Front Page Mag 30 May 2014
An intense struggle is happening in the realm of professional licensing in Canada. The religious freedom of Christians and others is colliding on a grand scale with the “equality rights” of the LGBTQ identity group, and as the tide turns in favor of equality rights, we are starting to witness socially accepted ostracism of Christians by professional bodies.
On April 24th, the law society of Canada’s largest province voted against admitting among their ranks graduates of Trinity Western University, for the sole reason that the school’s community covenant, which students (and teachers) voluntarily sign upon admission or hiring, reserves sexual intimacy for heterosexual marriage. Nova Scotia followed suit, wording their rejection as approval on the condition that TWU change its community covenant or allow students to opt out. In British Columbia, where the school is located, the law society voted on April 11th to admit TWU graduates to the bar, but momentum is building for the law society to reverse that decision in a special meeting on June 10th.
The Supreme Court of Canada will likely soon have a chance to settle this matter, since Trinity Western University has just launched lawsuits against the law societies of Ontario and Nova Scotia, rightly alleging that they failed to stick to the law and follow an earlier Supreme Court decision that approved TWU’s covenant. That 2001 decision, Trinity Western University v. BC College of Teachers, is still good law, but many of our country’s top lawyers have become convinced that a shift in public opinion and the legalization of same-sex marriage have altered the climate enough to overturn the Court’s earlier opinion.
Such lawyers might well be right. With same-sex marriage legalized, the public debate is now strongly weighed against Christians who believe in traditional marriage, and they face rapidly mounting charges of unreasonable intolerance. During the April 11th debate by the B.C. law society (read the transcript online), some Benchers considered TWU’s covenant discriminatory because it requires gay students to abstain from intimacy “even within a legal marriage,” and because it prevents gay students “from being married by the State, a right that was hard fought and hard won.”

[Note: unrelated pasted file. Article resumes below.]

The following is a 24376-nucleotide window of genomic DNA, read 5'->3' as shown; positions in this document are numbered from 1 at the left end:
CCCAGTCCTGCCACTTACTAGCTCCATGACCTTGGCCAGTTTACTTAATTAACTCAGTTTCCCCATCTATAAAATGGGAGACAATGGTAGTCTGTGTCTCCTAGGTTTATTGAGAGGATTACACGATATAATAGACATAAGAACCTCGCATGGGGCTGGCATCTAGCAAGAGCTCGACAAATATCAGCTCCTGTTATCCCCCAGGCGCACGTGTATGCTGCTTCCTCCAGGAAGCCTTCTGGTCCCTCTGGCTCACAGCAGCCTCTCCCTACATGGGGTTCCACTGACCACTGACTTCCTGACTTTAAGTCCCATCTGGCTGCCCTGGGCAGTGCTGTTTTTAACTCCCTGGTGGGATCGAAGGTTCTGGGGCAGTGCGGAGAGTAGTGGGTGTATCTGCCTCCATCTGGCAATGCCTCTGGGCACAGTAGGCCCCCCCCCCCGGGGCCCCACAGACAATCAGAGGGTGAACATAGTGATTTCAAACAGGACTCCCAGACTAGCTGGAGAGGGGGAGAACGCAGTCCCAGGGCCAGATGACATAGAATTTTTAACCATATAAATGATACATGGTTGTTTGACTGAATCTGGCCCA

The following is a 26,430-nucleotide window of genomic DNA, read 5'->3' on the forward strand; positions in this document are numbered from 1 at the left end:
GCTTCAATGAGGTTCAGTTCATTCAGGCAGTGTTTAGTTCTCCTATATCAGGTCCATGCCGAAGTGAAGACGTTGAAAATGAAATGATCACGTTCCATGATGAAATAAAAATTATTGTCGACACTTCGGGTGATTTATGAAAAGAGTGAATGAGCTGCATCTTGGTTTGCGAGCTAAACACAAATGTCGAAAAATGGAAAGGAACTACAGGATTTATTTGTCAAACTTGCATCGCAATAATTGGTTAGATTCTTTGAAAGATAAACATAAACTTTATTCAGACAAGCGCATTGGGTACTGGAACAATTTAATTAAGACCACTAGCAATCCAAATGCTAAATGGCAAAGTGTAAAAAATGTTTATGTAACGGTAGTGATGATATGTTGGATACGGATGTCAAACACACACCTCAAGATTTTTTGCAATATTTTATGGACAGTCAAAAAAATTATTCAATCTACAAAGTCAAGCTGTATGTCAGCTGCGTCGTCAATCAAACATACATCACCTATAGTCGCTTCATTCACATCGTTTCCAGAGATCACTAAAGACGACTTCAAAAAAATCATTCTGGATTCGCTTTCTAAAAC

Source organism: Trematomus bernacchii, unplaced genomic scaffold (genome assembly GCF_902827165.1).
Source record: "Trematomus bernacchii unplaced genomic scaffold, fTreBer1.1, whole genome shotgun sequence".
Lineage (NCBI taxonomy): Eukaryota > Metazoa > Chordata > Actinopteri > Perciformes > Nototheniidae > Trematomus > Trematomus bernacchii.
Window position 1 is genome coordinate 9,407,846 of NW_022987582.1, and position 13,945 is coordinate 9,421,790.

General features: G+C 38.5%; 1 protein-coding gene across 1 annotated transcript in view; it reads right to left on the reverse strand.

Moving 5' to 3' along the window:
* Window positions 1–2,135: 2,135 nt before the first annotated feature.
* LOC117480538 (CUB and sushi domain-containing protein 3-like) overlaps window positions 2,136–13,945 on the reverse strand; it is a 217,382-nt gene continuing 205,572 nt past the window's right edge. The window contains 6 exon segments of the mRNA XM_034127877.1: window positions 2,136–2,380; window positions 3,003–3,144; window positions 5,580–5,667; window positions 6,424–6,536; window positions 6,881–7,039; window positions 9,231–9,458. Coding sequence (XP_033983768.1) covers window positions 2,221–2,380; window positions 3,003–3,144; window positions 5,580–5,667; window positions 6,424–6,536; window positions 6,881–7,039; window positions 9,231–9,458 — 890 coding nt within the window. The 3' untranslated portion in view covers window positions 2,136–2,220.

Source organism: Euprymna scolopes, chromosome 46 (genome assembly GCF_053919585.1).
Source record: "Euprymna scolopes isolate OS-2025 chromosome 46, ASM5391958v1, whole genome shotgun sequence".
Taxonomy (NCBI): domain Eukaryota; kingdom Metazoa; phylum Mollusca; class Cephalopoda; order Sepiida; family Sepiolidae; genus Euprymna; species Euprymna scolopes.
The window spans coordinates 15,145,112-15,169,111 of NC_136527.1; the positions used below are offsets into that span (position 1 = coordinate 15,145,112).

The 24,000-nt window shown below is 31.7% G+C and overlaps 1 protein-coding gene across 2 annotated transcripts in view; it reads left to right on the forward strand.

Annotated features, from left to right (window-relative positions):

What Is Next for Canada?
Trinity Western University has started the process of bringing this whole matter back to the Supreme Court of Canada, but the outcome of that legal journey is far from certain. The climate has steadily shifting in favour of equality rights, and significant factions in the legal community now believe that religious freedom should be far more limited. Ontario’s law society is the largest and most influential in Canada, and its ostracism of TWU may well be heralding a new trend of exclusion of Christians from public and professional life.
If the Supreme Court decides against TWU, then surely other professional bodies will not stay far behind Ontario and Nova Scotia in excluding the graduates of TWU. Teachers already tried to do this in 2001, and emboldened by a new ruling they would surely try again. Nurses, dentists, accountants and other professionals could well follow suit.
Other Christian schools need to get ready for the domino effect. There are various independent religious schools in Canada, and many of them have covenants. Such schools should get ready for difficult decisions about putting their faith into practice. While they may be allowed to keep their covenants for the time being, they could be limiting the job opportunities of their graduates by doing so.
In the future, even foreign-trained students may not find welcome in Canada if their schools profess the sanctity of traditional marriage. Many international law students arrive in Canada each year, and currently the law societies do not look at the belief systems of the schools they came from but rather, they examine the academic training these students received. All this may change if our law societies proceed further in the direction of excluding students from schools like TWU. Even American students studying at private religious schools with covenants that profess the sanctity of traditional marriage might find their future career options curtailed in Canada.